Historical origins of the cognitive-behavioral hypnotic perspective can be most effectively explained through discussion of their split from the traditional state theories of hypnosis. Thus, the history of the cognitive-behavioral perception of hypnosis can best be interpreted as a reaction to the established state theories of hypnosis. Criticisms of the state theories of hypnosis began with the Royal Commission that investigated Mesmerism in the late eighteenth century in France. According to Mesmerism, disease was produced by an imbalance of fluids that permeated the body. Curative procedures consisted of passes made with the hands along a patient’s body in attempt to redistribute the imbalanced fluid (Ellenberger, 1970). Traditional theorists cite the curative procedures used in Mesmerism as precursors to modern state conceptions of hypnosis. However, the Royal Commissioners concluded that the effects attributed by Mesmer to animal magnetism could be accounted for in terms of imagination and expectancy. In other words, these early critics reduced Mesmer’s ideas and the foundation of state theories of hypnosis to claiming that these early conceptions of hypnosis were a result of “faking” subjects and subjects who suffered from nervous or hysterical disorders rather than an imbalance of bodily fluids (Sarbin, 1962). In the 1940’s and 1950’s, theorists explicitly began rejecting the notion that hypnotic responding could be explained as an altered state of consciousness or an imbalance of fluid, as was supported by state theorists (Lynn et al, 1989). However, not until the beginning of the early 1980’s did the controversies surrounding neodissociation and other traditional state theories warrant the labeling of this shift in thinking as the cognitive-behavioral hypnotic perspective. Early researchers (Sarbin and Barber) and more contemporary theorists (Spanos, Chaves, Coe, Lynn, Rhue) decided that instead of focusing solely upon the hypnotist or subject, more emphasis should be placed upon an interaction between the two. These researchers conceptualized hypnosis as a result of a unique interaction between hypnotist and subject. In support of this idea, researchers began to explore the interactional framework of hypnosis and heavily apply this emphasis to in depth studies of discrete hypnotic phenomena (Banyai, 1998). As a result of this shift in thinking, the cognitive-behavioral hypnotic perspective arose as an explicit rejection of hypnotic state construct (Banyai, 1998). The support of a hypnotic state separates the more traditional views of hypnosis from the most modern conception of hypnosis, cognitive-behavioral, as a goal-directed behavior in which the subject is actively involved. Researchers such as Barber, Spanos, and Sarbin defined this non-state approach to hypnosis as hypnotic responding that is actively generated by subjects who used contextual information to create the experiences and behaviors that comprised the hypnotic role (Barber, 1969).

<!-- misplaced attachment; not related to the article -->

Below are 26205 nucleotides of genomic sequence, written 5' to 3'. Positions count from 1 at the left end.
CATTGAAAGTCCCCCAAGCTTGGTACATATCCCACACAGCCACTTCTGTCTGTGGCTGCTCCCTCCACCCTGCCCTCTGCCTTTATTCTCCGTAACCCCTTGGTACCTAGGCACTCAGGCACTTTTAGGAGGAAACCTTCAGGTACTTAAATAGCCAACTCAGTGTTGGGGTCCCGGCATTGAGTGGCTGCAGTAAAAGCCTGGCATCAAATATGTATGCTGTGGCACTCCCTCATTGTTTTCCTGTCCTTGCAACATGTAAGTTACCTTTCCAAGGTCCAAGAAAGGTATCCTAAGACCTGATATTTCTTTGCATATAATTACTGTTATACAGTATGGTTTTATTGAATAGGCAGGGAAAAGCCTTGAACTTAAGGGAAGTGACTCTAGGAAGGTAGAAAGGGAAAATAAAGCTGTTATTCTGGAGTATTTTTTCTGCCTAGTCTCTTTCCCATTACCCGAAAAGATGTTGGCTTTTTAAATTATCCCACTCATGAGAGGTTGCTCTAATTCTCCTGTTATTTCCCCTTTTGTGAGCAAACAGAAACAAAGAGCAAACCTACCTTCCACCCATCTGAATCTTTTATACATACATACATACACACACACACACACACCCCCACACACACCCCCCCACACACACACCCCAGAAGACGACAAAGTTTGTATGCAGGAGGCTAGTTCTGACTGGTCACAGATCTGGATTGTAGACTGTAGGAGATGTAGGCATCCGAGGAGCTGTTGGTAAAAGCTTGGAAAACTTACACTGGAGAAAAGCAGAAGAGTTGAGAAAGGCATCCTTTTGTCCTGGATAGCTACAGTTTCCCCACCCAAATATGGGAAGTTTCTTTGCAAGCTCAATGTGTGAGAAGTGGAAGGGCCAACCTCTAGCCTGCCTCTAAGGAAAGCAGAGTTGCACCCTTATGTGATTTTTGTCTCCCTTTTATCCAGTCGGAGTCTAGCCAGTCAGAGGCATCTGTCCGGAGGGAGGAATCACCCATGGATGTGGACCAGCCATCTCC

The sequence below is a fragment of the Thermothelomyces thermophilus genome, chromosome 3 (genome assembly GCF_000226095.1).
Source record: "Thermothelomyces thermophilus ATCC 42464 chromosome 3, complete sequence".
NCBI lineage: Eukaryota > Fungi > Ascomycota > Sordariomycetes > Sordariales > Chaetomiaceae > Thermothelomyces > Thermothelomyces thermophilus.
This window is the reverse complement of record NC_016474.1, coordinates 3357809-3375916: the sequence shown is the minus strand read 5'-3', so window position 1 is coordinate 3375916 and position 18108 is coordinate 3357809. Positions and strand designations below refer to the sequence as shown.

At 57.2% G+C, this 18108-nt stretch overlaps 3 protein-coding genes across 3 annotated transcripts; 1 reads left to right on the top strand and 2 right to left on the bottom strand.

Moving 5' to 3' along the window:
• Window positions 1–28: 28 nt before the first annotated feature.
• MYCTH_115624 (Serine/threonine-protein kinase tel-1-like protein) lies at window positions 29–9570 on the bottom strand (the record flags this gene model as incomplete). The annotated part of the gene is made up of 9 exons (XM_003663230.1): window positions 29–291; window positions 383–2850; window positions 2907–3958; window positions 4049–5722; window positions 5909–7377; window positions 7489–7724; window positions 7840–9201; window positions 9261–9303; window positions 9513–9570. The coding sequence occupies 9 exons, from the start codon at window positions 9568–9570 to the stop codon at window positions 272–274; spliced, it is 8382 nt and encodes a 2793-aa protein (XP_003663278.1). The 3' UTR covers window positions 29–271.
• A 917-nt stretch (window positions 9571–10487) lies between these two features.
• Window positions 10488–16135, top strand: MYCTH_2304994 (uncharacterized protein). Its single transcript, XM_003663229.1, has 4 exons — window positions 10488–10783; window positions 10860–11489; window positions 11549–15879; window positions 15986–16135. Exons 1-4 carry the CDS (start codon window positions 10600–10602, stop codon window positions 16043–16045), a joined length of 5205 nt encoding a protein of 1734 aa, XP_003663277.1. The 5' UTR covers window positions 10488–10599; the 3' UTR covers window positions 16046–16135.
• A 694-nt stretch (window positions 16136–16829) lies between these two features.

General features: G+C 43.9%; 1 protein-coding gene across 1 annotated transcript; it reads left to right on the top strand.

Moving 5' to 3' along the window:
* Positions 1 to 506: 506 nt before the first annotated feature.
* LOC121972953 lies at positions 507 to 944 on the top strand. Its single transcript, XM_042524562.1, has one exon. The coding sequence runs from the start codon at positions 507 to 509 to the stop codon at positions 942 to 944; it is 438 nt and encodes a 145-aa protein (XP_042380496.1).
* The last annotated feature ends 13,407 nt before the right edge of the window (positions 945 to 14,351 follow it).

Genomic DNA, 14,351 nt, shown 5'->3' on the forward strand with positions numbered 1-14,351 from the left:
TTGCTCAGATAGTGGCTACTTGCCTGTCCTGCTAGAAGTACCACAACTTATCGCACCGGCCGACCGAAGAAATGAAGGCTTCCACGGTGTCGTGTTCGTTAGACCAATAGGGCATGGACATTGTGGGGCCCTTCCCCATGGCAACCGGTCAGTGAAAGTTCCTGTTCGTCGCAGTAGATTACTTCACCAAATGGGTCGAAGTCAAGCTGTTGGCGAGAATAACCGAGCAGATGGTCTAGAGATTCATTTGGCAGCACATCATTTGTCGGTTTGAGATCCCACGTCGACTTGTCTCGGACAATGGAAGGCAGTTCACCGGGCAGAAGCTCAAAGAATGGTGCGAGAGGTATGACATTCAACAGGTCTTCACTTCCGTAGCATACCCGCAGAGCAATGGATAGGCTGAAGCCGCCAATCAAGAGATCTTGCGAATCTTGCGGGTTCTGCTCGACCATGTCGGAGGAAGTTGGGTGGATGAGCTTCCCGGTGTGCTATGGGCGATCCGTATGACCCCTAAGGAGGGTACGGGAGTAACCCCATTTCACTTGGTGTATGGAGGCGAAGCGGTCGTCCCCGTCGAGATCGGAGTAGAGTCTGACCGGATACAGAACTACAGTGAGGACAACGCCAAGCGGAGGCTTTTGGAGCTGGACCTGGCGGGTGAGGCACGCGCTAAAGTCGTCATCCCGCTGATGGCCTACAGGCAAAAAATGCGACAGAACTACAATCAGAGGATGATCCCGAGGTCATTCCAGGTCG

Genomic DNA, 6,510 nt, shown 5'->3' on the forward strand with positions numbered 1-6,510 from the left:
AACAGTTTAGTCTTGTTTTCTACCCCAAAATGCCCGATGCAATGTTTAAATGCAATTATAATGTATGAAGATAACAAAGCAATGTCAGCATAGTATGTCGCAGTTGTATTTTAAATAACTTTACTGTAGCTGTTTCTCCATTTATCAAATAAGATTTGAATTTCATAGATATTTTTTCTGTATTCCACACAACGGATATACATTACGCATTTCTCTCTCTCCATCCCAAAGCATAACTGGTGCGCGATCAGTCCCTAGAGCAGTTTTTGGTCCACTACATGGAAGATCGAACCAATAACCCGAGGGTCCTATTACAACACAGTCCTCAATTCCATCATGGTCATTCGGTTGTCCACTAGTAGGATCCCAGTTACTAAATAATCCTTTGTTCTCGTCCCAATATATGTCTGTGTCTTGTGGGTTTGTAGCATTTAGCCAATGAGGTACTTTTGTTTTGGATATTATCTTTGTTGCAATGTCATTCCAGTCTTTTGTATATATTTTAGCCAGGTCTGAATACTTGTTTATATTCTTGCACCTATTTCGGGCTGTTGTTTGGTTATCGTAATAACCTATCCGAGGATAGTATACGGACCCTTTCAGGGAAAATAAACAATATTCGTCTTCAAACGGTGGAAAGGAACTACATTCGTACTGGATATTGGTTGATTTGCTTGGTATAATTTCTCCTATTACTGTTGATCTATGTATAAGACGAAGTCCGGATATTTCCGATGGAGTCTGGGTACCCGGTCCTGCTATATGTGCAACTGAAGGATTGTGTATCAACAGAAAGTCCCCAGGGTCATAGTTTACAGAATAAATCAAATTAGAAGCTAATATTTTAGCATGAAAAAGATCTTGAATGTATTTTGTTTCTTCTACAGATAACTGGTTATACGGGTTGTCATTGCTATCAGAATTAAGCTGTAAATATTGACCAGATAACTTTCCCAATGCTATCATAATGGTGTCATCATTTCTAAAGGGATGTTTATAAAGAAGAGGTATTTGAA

IMPLICATIONS FOR HYPNOTIC CONCEPTS After generally having explained the historical shift by the cognitive-behavioral hypnotic perspective from the state hypnotic perspective, I will demonstrate that this shift has important implications for the way in which specific domains of hypnosis are viewed. The focus of this section will be on the history of the cognitive-behavioral split, rather than the history of the state perspective. Specifically, the concepts of methodology, consciousness, volition, post-hypnotic responding and the treatment of distant history will be examined.
Hypnosis research aimed to investigate theoretical tenets of specific camps has been shaped most recently by the manner in which the cognitive-behavioral perspective approaches investigation of the state theories of hypnosis. According to the cognitive-behavioral camps, early state theorists did not concentrate upon methodological processes. Instead, they made assumptions and drew conclusions about the hypnotic domain as a result of visual evidence and verbal reports. Contemporary non-state theorists began to realize the implicit mistrust associated with verbal reports and quantifiable response indices upon which the state theorists grounded their understanding of hypnosis(Spanos & Chaves, 1991). Hypnotic research beginning with C.L. Hull (1933) focused on the systematic application of methodological processes to hypnotic phenomena. After the introduction of the methodological tradition and empirically based research by Hull, modern investigators were provided with empirical standards and a shared set of language with which to discuss and anchor theoretical ideas. Empirical research only became earnest by cognitive behaviorists in the late 1950’s and early 1960’s with the work of Orne (1959) and Barber (1969). Since the induction of the methodological tradition to the hypnotic research perspective, empirically based research has become the foundation for the cognitive-behavioral split from the state theories (Spanos & Chaves), 1991). The cognitive-behavioral perspective and traditional perspectives differ with respect to many characteristics of the hypnotic domain. These differences arise primarily as a result of the empirically based cognitive-behavioral hypnotic theory’s historical shift from the traditional hypnotic state theories.